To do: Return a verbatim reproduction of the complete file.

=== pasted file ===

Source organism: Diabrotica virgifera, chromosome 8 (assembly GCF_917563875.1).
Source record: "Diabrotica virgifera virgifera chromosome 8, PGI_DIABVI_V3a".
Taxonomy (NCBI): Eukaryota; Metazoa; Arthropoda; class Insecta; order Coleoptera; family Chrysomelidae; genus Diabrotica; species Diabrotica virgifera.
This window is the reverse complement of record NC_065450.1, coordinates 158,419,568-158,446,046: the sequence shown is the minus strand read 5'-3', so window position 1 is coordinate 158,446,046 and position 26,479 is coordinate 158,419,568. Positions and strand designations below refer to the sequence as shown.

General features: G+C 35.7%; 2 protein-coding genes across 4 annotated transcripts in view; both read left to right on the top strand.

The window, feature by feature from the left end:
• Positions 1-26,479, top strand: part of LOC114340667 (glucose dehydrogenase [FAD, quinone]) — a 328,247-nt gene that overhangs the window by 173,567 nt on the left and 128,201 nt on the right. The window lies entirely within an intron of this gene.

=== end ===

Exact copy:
Source organism: Diabrotica virgifera, chromosome 8 (assembly GCF_917563875.1).
Source record: "Diabrotica virgifera virgifera chromosome 8, PGI_DIABVI_V3a".
Taxonomy (NCBI): Eukaryota; Metazoa; Arthropoda; class Insecta; order Coleoptera; family Chrysomelidae; genus Diabrotica; species Diabrotica virgifera.
This window is the reverse complement of record NC_065450.1, coordinates 158,419,568-158,446,046: the sequence shown is the minus strand read 5'-3', so window position 1 is coordinate 158,446,046 and position 26,479 is coordinate 158,419,568. Positions and strand designations below refer to the sequence as shown.

General features: G+C 35.7%; 2 protein-coding genes across 4 annotated transcripts in view; both read left to right on the top strand.

The window, feature by feature from the left end:
• Positions 1-26,479, top strand: part of LOC114340667 (glucose dehydrogenase [FAD, quinone]) — a 328,247-nt gene that overhangs the window by 173,567 nt on the left and 128,201 nt on the right. The window lies entirely within an intron of this gene.